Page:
“I’m in marketing.”

When I hear someone say that, I cringe. When I say it myself, I feel a defensive urge to explain what I do.

I trace my aversion to the term back to a girl who drove the Wienermobile. She was a lovely girl. In fact, her perpetual smile and cheerleader personality made her well suited to the position. When she first mentioned she was in marketing for Oscar Mayer, I was impressed; when I discovered she was touring county fairs in a fiberglass hot dog, I was somewhat less impressed. To be fair, she was, in fact, in marketing for Oscar Mayer. As she was only 21, it’s possible that she went on to be chief marketing officer of an international sausage conglomerate. I suspect not, but it’s possible.

You see, the problem is that the terms “marketer” and “marketing” cast a very large net. In fact, I would opine that no one could legitimately tell you how many marketing jobs there are in the world. I tried to find out. I went to Google, (which is the modern day version of the Oracle of Delphi) to seek the answer. No luck. And if the answer doesn’t appear within the first 10 results of a Google search, it doesn’t exist.

It seems every institution of higher education in the world offers a business degree, and 90% of those who graduate go into “marketing.” I suppose the term “marketing” sounds glamorous to some. But when a guy in a gorilla suit standing alongside a highway trying to attract attention to a used car dealership calls himself a marketer, I have to wonder.

I don’t want to seem arrogant, but not all marketing is equal. I spend much of my time managing a million-dollar budget and trying to relate highly technical messages to a perfectly selected subgroup of potential customers. I’ve been working in “marketing” for more than 30 years; I graduated magna cum laude with a BA in Journalism, and I hold an MBA in marketing from Northwestern University’s Kellogg Graduate School of Management. But it’s not just about me and my credentials. I work with some of the most phenomenal marketers in the business. No way should they be painted with that brush; it’s just an entirely different job.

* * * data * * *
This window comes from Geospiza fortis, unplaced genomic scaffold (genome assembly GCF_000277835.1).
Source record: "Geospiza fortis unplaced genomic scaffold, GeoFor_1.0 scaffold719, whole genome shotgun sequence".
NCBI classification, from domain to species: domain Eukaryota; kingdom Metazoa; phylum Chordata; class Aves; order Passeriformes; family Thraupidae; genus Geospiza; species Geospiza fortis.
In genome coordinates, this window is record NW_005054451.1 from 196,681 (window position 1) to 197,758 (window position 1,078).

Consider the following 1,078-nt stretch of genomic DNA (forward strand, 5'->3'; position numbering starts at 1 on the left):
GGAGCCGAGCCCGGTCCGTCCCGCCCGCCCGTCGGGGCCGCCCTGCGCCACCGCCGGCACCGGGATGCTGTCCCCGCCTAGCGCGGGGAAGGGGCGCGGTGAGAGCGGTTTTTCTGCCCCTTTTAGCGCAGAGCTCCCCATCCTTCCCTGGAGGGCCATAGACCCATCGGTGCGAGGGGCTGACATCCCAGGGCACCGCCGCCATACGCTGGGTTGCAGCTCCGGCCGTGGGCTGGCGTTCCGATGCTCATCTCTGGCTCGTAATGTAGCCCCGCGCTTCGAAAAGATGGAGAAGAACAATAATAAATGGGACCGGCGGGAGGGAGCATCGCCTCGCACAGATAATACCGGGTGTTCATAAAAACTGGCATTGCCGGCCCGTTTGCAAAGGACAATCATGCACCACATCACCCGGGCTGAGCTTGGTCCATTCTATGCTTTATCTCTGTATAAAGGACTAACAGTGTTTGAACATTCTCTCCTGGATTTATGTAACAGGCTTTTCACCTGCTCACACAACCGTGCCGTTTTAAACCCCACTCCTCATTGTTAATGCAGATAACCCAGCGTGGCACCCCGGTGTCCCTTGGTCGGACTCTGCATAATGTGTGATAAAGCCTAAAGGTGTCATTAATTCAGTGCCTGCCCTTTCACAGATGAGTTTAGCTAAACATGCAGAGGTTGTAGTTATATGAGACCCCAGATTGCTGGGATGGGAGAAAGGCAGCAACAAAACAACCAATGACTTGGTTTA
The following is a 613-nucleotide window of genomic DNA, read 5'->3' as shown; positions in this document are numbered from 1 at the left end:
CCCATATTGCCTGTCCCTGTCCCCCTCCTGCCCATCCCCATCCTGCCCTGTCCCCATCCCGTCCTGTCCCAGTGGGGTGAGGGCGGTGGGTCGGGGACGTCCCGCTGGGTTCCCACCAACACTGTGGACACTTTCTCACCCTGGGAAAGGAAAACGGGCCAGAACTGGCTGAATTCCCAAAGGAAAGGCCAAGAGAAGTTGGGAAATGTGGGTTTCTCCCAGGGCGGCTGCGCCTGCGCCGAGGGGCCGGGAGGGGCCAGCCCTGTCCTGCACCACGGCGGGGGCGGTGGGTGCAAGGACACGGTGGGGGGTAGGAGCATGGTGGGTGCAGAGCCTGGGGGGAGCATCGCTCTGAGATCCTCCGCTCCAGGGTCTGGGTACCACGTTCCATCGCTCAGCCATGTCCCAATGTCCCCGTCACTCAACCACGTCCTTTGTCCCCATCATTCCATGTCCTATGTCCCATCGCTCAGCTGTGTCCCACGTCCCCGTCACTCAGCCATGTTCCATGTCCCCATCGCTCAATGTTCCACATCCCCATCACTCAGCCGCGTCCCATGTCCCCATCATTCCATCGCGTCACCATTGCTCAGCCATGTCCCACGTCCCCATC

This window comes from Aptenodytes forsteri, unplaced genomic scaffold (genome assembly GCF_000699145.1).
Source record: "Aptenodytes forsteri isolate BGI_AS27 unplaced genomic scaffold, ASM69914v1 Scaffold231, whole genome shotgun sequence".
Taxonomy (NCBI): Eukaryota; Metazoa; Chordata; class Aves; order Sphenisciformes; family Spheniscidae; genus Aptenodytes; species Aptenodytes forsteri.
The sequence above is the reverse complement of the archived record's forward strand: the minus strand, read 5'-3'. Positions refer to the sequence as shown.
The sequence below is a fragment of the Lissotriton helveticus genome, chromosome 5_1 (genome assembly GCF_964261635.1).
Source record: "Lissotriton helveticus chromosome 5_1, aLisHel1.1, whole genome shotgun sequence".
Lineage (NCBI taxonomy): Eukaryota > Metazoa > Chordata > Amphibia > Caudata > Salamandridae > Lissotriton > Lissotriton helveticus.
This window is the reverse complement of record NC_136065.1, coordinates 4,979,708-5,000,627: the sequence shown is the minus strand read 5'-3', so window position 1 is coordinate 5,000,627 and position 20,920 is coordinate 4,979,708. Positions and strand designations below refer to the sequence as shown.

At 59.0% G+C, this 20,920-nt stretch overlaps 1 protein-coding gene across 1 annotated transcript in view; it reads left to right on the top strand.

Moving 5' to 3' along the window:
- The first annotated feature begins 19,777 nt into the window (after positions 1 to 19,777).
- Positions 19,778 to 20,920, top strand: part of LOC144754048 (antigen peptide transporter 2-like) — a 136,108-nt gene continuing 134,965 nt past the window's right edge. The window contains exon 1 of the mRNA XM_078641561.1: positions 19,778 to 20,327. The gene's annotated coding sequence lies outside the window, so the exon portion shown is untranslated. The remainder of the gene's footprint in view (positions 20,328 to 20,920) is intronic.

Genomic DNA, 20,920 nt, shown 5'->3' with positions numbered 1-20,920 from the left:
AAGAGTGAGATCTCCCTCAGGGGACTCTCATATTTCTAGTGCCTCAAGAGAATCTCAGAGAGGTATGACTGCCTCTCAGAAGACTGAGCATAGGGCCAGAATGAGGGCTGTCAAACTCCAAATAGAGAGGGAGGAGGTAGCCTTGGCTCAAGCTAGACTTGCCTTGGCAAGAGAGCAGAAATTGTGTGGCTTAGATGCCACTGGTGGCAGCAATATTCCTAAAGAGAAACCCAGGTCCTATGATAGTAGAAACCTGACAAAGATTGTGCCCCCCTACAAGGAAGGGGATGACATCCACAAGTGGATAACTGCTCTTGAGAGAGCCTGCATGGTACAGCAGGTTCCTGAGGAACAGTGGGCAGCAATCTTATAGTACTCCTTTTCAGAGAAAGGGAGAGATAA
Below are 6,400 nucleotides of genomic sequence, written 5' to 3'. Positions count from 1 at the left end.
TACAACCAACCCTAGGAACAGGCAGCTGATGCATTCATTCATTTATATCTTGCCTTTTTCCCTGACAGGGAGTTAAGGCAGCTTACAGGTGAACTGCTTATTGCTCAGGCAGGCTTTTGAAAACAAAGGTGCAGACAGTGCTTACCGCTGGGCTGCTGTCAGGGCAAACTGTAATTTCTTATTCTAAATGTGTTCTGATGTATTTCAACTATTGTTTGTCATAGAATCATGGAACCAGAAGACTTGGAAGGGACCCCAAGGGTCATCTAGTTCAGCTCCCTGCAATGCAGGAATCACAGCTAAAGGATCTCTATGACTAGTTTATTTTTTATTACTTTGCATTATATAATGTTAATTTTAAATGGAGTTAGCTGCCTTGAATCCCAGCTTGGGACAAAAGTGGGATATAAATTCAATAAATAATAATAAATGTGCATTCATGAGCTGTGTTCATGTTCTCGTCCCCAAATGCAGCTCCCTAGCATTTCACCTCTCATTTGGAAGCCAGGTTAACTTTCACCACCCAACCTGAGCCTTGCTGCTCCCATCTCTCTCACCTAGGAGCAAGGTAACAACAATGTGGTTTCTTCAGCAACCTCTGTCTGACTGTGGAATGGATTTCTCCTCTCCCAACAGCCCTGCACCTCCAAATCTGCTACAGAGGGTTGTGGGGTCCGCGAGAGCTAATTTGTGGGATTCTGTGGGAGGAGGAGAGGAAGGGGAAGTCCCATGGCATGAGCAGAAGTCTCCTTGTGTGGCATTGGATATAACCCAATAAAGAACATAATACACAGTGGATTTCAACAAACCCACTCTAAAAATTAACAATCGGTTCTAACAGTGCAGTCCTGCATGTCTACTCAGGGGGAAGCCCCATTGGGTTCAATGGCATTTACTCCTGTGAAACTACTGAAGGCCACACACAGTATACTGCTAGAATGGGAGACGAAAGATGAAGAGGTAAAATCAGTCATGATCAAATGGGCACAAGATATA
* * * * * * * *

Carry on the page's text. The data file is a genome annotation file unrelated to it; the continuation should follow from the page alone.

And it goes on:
This all went through my mind the other day when someone suggested the Hooters Girls were in marketing. First of all, I thought the fiction was that these “spokesbimbos” were actually waitresses … but is cooing around spring break in orange hot pants marketing?

Oscar Mayer or Hooters have certainly been successful with their marketing, and I don’t begrudge them that. I just don’t want my colleagues or myself to be conflated with them. Perhaps new terminology is necessary to separate the infomercial spokesman from product managers.

Musicians suffer from the same kind of misappellation. The guy in the subway collecting donations in his guitar case for his caterwauling is every bit as much of a musician as Yo-Yo Ma. There’s room for both in this world, but we need some sort of distinction.

The military worked this out long ago. They’re all soldiers, but they have ranks, and display that rank on their uniforms. Every soldier starts with a single stripe and may eventually work his way up to all of those stars and additional stripes. So maybe marketers need a uniform. We could start by wearing orange hot pants and then a gorilla suit.


That won’t work.

I just thought about our new intern … the orange hot pants really won’t work for him.

Originally posted on BtoBlog